Previously, the Architect merely advised the Owner of adjustments or changes in its preliminary estimate as the Project progressed. If the costs of the Project grew, the Owner had several options. However, the Architect was not responsible for making recommendations to bridge the gap between estimated costs and the Owner’s budget. More importantly, the Architect would be compensated for preparing changes to meet the Owner’s budget not caused by his own failure to follow the Project program.
Under the new B141-1997 form of agreement, as part of its Basic Services, now takes on a much more proactive role in assuring that the Architect’s preliminary cost estimate matches the owner’s budget through the completion of the Construction Document Phase. The most problematic phrase in this new and troubling sentence is set forth in the last twelve words which state, “and the Owner shall cooperate with the Architect in making such adjustments.” The problems presented by this phrase include the following:
(1) There are no boundaries for the “adjustments” necessary to bring the Architect’s estimate of cost into line with the Owner’s budget. That is to say, this is a totally open-ended obligation;
(2) As a result of number one, the amount of redesign work necessary to adjust the Architect’s estimate is similarly open-ended notwithstanding the potential mismatch of the Owner’s evolving program with the Owner’s budgetary constraints; and
(3) The Architect is bound to provide redesign services for free notwithstanding the fact that the estimate of the costs of work may have increased due to factors that are totally unrelated to the Architect’s services.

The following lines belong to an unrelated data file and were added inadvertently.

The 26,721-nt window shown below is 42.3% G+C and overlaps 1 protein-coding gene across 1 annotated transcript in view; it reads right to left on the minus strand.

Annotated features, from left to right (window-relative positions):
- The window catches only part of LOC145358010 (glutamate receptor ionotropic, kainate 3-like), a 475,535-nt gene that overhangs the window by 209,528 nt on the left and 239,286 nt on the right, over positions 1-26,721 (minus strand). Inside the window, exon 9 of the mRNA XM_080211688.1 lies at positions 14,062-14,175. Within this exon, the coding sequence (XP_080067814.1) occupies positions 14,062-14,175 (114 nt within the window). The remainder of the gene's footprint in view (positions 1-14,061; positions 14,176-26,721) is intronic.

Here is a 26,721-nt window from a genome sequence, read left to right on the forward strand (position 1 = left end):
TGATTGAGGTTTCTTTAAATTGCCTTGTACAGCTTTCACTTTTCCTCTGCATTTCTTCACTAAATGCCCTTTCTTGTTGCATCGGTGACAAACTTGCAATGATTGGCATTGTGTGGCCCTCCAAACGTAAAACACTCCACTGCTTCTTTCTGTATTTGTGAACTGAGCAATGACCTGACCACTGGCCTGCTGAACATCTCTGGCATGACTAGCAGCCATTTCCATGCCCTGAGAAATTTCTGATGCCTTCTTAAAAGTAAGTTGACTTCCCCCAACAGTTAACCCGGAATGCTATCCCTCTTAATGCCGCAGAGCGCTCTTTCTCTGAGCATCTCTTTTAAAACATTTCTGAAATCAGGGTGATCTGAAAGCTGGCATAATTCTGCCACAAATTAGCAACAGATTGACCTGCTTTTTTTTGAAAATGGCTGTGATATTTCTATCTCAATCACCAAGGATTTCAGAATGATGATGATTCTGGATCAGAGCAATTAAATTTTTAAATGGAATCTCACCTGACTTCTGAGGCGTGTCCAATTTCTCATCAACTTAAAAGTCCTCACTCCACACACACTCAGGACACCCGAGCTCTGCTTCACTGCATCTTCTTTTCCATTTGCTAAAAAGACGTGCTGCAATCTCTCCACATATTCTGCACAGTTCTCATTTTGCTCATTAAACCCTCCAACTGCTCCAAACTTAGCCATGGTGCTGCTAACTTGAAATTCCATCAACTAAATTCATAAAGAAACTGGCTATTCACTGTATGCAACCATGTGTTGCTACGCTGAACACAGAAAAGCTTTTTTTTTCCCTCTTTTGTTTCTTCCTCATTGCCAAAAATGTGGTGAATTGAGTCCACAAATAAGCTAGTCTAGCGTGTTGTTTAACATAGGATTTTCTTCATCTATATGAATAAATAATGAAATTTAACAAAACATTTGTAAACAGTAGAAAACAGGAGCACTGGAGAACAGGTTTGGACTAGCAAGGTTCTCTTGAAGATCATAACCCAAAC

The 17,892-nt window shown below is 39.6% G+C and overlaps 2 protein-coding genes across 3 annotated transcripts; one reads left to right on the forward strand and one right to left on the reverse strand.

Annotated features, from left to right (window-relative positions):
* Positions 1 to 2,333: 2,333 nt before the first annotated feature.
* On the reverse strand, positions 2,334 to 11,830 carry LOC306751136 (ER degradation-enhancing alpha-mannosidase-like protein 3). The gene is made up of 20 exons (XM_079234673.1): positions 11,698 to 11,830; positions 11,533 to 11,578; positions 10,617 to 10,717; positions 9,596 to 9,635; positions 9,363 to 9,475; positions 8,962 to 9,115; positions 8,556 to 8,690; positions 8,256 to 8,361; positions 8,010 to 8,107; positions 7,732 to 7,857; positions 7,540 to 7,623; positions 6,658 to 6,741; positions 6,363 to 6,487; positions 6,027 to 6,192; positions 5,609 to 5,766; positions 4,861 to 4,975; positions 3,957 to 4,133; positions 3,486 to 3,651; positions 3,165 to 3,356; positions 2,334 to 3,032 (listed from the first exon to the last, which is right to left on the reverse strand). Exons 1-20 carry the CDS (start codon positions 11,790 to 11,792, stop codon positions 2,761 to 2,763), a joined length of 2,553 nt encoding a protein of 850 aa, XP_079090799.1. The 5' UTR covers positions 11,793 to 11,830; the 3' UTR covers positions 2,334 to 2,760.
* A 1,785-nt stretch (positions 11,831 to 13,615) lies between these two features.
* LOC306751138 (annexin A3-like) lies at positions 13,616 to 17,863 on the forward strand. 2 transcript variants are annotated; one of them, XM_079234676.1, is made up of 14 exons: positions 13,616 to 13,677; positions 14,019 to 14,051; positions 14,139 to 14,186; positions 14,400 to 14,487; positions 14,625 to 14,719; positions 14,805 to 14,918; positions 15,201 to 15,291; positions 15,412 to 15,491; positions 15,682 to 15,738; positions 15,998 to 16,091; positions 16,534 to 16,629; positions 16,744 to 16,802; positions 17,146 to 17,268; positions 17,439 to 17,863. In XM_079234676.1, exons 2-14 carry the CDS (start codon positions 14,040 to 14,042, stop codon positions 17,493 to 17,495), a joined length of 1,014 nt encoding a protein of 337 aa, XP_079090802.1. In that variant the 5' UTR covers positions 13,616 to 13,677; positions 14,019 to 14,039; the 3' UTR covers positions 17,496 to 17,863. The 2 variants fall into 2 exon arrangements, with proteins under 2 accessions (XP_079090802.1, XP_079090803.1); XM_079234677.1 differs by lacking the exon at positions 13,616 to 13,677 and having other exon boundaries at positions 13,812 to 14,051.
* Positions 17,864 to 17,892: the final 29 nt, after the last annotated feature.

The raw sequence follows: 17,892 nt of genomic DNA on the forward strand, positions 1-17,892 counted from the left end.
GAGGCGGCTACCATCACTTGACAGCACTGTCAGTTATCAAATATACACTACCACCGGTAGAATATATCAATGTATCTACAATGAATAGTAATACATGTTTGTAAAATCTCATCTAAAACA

Thus, this one new sentence appears to be a representation that the Architect will now make all modifications necessary to its documents as may be necessary to bring them into conformance with the Owner’s budget through the completion of Construction Documents. The results of this sentence could be catastrophic for any Architect retained on a large complex project, as well as for smaller architects working on more modest projects.
Providing redesign work, essentially for free, is a quick path to financial ruin. Why this sentence now appears in a standard AIA document is at best perplexing. This major problem is amplified significantly when the Architect also retains the consultants on a project and all their services are also provided for free or, in the worst case, the unwitting Architect has to pass this unreasonable burden on to his or her consultants and ends up in the preposterous situation of not only performing substantial work for free, but being obligated to pay the consultants for the same work it is already losing money on.
What is also very troubling about the new sentence at the end of new Section 184.108.40.206 is that it assumes that the primary reason that the Owner’s budget has been exceeded is due to the work of the Architect. This is often not the case, particularly on large, sophisticated projects. Project cost escalations can be driven by any number of external factors (e.g., poor estimating by the general contractor or construction manager, and escalation in the cost of labor or materials, to name but two of many). In addition, the Owner’s budget and its underlying assumptions may be incorrect or unreasonable. However, in the past, if that was the case, the Architect’s additional work in revising its plans and specifications, and those of the consultants, would be borne by the Owner unless it was solely the Architect’s or the consultant’s professional negligence which caused the Owner’s budget to be exceeded. In addition, the Architect now may be responsible for the risk of the escalation in the cost of labor and materials from the inception of its services through the completion of the Construction Documents Phase.